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The Unexpected Question about Cannabis

I was surprised by the last question asked from the audience when I participated as a panelist at the THRIVE AgTech conference earlier this month:

“What do you think is the future of cannabis in California agriculture?”

I was even more surprised when the moderator turned to me and said, “Karen, why don’t you take that question, as I would consider cannabis a specialty crop, wouldn’t you?”

I smiled and jokingly said we could sell it in 1-ounce packages, like our other specialty items.

But seriously, I then mentioned my presentation at the food trend conference, Bitten LA back in October, where Jeff the Cannabis Chef did an entire presentation about his career cooking with cannabis. After all, cannabis edibles are very popular these days.


Since then, I’ve done a little research. And in fact, I have had more than one industry person tell me it’s no secret that many hot house growers in California are looking at the financial returns on growing cannabis. The Orange County Register estimated the value of California’s marijuana crop in 2015 to be the number one leading agriculture commodity at $23.3 billion. Just for comparison, coming in second on that list is milk at $6.28 billion and almonds at about $5 billion.


With all of the buzz, pardon the pun, around the California cannabis industry, there are also some concerns that directly impact the produce industry. Would fruit and vegetable growers switch out edible crops to grow cannabis? Many experts don’t seem too concerned about the switch as there are more fees, regulations, and risks of property forfeiture that come with growing commercial cannabis. At least, for now.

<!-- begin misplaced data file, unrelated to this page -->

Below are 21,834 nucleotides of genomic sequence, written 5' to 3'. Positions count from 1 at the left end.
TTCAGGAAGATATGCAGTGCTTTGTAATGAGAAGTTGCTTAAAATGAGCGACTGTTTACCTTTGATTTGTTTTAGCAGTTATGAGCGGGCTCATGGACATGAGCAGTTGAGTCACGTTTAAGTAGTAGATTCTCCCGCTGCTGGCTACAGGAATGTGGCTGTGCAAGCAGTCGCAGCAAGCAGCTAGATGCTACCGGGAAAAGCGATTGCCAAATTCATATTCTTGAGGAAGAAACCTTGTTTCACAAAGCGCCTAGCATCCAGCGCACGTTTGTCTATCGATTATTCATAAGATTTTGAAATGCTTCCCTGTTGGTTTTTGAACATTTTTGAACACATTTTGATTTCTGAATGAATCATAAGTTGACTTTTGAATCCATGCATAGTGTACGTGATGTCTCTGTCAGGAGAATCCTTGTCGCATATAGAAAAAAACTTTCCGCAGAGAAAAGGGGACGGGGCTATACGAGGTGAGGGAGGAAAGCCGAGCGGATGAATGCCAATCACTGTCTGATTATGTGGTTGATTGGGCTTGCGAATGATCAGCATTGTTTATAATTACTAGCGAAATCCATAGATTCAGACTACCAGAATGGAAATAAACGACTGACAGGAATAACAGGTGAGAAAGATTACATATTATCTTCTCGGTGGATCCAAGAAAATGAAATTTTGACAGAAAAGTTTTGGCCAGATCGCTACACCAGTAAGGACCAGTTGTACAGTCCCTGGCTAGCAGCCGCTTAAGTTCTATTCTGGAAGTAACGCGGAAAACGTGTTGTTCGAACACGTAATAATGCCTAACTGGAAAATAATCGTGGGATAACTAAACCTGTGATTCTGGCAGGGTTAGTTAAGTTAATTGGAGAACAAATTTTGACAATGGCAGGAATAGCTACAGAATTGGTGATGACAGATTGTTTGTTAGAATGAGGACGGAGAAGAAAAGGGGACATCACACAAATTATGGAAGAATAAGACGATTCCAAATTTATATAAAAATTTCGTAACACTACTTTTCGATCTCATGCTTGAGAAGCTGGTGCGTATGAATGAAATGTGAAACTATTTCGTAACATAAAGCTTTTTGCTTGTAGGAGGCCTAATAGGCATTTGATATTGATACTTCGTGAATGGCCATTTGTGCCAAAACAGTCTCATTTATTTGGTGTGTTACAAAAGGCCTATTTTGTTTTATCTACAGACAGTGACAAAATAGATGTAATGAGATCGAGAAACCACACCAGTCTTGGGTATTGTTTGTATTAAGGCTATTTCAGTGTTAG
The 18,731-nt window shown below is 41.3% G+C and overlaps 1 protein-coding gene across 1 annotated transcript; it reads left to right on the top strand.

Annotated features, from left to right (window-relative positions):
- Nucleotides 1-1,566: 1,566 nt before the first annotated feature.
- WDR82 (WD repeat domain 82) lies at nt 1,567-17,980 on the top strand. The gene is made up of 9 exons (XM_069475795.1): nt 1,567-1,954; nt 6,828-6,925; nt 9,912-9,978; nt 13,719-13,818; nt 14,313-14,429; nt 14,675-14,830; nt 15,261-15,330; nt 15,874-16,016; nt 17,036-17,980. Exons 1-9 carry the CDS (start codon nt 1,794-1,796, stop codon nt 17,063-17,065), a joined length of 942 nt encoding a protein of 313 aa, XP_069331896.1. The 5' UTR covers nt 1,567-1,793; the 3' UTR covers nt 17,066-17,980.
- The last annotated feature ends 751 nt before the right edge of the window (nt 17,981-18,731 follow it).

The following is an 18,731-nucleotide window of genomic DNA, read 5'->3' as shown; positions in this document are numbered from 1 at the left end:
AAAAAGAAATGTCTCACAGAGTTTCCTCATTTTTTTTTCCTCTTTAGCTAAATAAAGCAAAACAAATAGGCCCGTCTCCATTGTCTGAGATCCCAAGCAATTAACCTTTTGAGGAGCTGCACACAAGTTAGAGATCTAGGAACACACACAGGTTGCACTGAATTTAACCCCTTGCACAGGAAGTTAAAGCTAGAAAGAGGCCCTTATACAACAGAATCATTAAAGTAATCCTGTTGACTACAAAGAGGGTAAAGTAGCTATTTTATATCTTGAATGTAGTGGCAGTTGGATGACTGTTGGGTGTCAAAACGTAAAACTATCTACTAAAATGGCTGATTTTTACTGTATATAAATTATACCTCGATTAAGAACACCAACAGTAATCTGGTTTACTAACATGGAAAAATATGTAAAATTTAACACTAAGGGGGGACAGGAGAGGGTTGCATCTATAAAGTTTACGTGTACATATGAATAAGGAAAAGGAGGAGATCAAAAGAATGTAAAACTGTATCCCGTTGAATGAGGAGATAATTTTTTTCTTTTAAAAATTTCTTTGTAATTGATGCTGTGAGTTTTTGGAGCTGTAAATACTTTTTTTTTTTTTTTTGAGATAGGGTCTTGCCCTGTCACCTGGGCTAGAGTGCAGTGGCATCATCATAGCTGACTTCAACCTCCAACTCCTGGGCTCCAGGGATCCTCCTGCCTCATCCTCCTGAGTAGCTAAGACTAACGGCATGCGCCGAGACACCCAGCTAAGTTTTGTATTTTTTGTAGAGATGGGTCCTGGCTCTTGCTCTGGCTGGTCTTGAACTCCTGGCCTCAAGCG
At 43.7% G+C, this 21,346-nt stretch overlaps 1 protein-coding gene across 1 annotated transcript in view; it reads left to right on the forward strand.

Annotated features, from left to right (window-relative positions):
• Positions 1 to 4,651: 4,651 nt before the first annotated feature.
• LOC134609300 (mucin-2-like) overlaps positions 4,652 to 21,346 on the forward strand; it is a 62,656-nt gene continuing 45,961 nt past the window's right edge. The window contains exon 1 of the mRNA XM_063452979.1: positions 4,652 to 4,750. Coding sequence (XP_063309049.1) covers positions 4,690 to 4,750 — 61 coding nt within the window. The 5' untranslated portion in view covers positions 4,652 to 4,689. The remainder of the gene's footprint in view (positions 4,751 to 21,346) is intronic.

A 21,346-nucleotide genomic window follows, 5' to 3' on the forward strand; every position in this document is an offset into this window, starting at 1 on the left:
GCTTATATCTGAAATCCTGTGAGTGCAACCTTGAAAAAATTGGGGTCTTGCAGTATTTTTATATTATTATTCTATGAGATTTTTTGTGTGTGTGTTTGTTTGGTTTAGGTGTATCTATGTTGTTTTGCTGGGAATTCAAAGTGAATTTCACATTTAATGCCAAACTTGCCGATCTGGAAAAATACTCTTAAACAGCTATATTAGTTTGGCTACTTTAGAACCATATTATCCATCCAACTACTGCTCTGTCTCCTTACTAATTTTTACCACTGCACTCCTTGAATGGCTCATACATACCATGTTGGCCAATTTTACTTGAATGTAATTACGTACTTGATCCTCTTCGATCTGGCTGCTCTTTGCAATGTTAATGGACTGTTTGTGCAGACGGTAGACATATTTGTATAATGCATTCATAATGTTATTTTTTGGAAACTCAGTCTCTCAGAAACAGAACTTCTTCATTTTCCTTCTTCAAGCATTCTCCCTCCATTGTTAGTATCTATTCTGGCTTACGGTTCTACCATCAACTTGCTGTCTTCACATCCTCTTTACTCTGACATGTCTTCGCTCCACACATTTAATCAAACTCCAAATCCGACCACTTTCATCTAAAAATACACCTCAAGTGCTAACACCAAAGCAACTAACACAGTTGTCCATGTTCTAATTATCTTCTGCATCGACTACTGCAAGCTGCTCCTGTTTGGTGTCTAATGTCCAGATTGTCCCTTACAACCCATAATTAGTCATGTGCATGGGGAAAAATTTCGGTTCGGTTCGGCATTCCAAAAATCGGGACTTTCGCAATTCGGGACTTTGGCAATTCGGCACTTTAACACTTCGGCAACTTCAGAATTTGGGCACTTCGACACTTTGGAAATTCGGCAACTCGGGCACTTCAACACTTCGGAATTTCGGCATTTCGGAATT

And just last Friday, the International Cannabis Business Conference was held in San Francisco. So I imagine we are going to see a lot of information in the news in coming weeks.

So I guess I shouldn’t have been surprised when the latest edition of the newsletter Israel21C arrived with the following headline:

 “5 reasons Israel is dominating the cannabis industry”

The article highlights that Israel is more than 10 years ahead of other countries in terms of cannabis innovation. Whether it is in growing, processing, medical treatment, or venture funds (iCAN is an Israel-cannabis venture fund), a lot is going on in Israel.

But back to the question I was asked. In case you’re wondering, I don’t think you will see Frieda’s adding cannabis to our product lineup anytime soon.


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